I think what my constituents the Wades want is the truth. They simply want to know the truth about what happened to their son. We now have a tangible offer from the Department of Health of a mechanism that all the families can use to get involved, to shape the terms of reference and to help us to deliver something in the public interest—as, again, the petitioners seek—to the benefit of the whole country in terms of wider mental health. Above all, that will bring some sense of accountability to all the families who have suffered so tragically at the Linden Centre in Chelmsford, including the Wades and the Leahys. I believe that the Minister will now act and I give her all my support in doing so.
Barbara Keeley (Worsley and Eccles South) (Lab)
It is a pleasure to speak in this debate with you in the Chair, Mr Stringer. I thank the Petitions Committee for granting this important debate and my hon. Friend the Member for Hartlepool (Mike Hill) for opening it, and I congratulate Melanie Leahy on the strength of her campaigning to get us to this debate.
As we have heard, Matthew’s case is a tragic one, with a catalogue of failures that culminated in his death. I know that nobody here can fail to be moved by what Matthew and his family went through—the hon. Member for South Suffolk (James Cartlidge), who has just spoken, certainly was. Melanie has been fighting for answers and justice for her son for eight years now; I pay tribute to the work she has done, but I also say it should not have been necessary.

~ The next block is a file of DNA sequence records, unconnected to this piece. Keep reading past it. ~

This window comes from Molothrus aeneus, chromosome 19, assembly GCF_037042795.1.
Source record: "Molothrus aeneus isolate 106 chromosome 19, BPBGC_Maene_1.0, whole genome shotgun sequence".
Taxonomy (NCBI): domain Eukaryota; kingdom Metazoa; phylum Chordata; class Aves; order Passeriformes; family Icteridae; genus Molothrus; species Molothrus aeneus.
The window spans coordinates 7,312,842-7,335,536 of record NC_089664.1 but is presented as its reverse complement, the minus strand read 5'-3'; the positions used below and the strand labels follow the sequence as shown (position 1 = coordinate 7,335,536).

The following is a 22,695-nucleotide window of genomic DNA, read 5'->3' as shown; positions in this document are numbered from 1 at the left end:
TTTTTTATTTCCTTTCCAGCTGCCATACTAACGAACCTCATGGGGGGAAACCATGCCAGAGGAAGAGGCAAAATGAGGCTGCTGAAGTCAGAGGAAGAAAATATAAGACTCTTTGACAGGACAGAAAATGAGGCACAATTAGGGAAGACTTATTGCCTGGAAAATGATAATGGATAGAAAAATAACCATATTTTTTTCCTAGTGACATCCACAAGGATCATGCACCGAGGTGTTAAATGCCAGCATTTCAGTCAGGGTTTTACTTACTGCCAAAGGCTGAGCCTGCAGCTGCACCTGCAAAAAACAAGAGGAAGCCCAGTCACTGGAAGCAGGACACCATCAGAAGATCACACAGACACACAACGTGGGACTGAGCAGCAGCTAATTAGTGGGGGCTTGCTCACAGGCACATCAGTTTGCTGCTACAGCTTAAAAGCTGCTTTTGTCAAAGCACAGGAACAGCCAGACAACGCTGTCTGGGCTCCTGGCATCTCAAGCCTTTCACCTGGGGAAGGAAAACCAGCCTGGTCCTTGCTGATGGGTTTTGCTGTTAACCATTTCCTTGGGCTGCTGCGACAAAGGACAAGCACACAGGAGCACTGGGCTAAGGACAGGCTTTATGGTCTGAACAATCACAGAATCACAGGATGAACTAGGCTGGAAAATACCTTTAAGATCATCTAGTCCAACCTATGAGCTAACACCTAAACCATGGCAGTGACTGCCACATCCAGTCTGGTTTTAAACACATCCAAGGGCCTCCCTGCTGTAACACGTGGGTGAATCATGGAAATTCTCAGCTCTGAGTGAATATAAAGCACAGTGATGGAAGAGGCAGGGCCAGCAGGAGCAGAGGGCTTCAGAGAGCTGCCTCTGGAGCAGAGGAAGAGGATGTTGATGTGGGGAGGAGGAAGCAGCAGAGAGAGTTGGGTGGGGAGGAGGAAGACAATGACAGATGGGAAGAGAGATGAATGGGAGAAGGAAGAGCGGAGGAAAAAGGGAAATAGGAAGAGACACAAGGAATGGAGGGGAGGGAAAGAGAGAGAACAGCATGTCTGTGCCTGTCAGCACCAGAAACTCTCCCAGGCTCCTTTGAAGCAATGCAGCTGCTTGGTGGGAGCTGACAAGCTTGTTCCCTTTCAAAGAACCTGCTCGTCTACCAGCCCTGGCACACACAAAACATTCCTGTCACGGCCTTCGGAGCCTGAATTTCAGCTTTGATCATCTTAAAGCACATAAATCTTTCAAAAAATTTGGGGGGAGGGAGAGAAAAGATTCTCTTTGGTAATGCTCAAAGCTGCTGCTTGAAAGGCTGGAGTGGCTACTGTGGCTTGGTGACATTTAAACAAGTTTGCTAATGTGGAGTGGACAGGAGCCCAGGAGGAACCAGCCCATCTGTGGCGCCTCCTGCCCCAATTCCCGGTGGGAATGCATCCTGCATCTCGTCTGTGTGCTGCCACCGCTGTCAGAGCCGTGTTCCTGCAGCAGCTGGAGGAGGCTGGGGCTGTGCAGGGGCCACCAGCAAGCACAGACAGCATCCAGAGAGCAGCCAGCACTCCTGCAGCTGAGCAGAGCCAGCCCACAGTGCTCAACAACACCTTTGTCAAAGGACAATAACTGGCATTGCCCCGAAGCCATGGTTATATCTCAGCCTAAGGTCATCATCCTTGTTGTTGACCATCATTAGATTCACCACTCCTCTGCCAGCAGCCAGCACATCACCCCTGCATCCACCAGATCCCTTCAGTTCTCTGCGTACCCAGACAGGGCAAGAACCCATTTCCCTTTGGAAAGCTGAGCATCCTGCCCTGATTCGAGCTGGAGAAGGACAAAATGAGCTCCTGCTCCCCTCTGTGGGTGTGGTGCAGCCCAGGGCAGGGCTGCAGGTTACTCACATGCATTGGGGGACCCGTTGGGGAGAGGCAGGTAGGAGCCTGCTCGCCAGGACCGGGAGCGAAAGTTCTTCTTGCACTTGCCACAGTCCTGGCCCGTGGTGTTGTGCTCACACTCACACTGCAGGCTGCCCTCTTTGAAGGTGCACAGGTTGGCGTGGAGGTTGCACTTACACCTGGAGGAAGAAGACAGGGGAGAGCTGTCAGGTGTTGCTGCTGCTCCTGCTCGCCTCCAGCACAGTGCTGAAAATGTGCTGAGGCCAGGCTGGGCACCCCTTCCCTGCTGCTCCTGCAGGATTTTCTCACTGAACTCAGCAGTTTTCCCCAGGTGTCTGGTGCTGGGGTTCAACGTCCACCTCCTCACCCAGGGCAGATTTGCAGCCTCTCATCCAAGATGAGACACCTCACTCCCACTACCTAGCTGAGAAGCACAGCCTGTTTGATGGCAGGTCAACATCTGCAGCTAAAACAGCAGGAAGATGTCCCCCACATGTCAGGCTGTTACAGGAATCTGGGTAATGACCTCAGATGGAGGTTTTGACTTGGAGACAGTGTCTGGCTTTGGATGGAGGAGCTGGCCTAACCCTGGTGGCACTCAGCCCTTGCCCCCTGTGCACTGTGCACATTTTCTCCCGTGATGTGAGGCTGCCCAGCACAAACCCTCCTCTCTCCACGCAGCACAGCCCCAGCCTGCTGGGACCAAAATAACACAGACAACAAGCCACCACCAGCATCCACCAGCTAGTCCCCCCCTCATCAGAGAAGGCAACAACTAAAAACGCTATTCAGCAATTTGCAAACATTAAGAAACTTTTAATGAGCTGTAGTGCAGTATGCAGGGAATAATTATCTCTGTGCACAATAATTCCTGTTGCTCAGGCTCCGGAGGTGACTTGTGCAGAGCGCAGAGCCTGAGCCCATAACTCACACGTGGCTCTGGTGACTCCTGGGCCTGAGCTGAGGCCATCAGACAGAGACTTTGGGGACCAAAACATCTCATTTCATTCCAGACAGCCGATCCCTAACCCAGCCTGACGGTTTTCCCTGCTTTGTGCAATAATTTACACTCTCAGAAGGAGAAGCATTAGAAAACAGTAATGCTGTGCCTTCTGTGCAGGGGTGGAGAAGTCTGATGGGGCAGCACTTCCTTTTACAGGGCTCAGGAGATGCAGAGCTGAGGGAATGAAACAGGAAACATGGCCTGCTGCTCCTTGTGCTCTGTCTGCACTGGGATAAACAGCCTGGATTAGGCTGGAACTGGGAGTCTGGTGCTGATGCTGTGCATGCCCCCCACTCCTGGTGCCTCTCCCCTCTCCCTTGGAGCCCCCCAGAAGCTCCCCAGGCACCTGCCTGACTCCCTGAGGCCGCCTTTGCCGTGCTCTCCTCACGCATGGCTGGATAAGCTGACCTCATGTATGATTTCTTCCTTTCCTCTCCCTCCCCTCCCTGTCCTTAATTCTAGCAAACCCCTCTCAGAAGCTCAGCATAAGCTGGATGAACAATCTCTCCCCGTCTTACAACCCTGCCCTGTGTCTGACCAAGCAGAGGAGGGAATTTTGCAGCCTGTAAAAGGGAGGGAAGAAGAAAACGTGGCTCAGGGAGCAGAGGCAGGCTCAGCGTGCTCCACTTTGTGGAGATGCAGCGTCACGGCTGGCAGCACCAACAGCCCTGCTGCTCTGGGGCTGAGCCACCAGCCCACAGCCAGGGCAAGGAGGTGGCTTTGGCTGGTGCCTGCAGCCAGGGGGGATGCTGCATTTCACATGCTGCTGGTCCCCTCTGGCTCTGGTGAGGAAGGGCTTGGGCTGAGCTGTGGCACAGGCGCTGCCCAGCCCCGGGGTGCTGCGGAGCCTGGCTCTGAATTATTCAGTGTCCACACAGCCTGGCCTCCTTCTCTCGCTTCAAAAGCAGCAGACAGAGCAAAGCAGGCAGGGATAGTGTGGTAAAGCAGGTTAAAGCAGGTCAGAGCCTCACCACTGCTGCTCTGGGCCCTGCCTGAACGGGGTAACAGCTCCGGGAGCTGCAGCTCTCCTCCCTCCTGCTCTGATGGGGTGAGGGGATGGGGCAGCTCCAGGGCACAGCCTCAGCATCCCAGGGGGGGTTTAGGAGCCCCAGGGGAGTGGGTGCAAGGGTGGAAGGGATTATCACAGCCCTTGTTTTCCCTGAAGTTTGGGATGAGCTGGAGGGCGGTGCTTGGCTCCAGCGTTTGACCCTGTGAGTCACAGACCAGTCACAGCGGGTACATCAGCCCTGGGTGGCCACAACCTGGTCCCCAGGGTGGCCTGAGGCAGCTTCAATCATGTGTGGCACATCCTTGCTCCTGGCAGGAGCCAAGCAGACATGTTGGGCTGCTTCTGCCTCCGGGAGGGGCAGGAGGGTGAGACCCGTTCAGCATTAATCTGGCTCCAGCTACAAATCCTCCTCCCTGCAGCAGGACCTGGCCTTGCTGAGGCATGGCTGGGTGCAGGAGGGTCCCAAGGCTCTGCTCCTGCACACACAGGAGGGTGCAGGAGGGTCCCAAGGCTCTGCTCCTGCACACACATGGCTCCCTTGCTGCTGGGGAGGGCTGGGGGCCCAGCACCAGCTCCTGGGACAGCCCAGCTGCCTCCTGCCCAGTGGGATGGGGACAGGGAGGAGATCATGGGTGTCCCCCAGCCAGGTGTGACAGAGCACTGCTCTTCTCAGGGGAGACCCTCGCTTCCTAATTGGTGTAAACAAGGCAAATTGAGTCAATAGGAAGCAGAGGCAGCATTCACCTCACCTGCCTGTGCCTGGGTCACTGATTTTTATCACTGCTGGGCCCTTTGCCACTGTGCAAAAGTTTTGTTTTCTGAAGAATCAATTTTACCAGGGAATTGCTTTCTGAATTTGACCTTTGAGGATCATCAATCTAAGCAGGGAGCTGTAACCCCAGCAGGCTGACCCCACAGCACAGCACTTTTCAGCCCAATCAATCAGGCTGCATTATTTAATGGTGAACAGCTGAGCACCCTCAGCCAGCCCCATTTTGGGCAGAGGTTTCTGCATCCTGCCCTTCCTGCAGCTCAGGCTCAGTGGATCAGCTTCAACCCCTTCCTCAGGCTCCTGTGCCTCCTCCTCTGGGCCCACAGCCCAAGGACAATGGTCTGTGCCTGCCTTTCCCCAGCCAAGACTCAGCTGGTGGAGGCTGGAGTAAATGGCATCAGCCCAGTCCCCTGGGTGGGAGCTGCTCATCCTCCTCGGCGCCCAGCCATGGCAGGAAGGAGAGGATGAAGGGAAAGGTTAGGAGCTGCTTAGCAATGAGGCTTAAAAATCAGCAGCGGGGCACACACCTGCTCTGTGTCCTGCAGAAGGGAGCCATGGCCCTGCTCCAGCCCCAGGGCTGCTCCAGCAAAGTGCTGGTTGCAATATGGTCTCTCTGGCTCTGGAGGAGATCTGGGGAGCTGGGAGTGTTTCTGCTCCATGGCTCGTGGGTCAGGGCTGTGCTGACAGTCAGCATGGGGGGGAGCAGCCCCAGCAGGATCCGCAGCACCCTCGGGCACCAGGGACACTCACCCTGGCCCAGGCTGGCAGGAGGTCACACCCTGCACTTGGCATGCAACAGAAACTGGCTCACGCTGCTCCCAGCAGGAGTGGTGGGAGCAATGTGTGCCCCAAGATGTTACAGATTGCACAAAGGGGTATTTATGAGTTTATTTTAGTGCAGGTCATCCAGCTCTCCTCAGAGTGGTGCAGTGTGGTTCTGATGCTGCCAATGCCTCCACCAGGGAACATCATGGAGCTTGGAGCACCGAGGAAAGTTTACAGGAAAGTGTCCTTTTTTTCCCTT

Matthew was in the Linden Centre for only a few days. In that time, he reported a sexual assault to the police, but they took no follow-up action on his report. Staff claimed that he lacked mental capacity, despite no assessment being carried out. He was heavily medicated with anti-psychotics and tranquillisers, despite him telling staff that he would attempt to kill himself if he was given injections. As we have heard, only a week after being admitted, he was found hanging in his room and he died.
That catalogue of failures would be shocking in itself, but it ended with a young man dying. In cases such as Matthew’s, we have a duty to learn the lessons and ensure that others in mental health care do not end up dying preventable deaths.
Jim Shannon (Strangford) (DUP)
I sympathise greatly with the hon. Lady and the story that she is telling and that other hon. Members have told. Does she agree that when it comes to helping people who have mental and psychiatric issues, who need help more than anyone, it is important that facilities are modern? They need in-patient care and they need the staff to be trained and able to respond. If those things were improved, does she think that would be a step in the right direction to try to help people and prevent such tragedies from happening?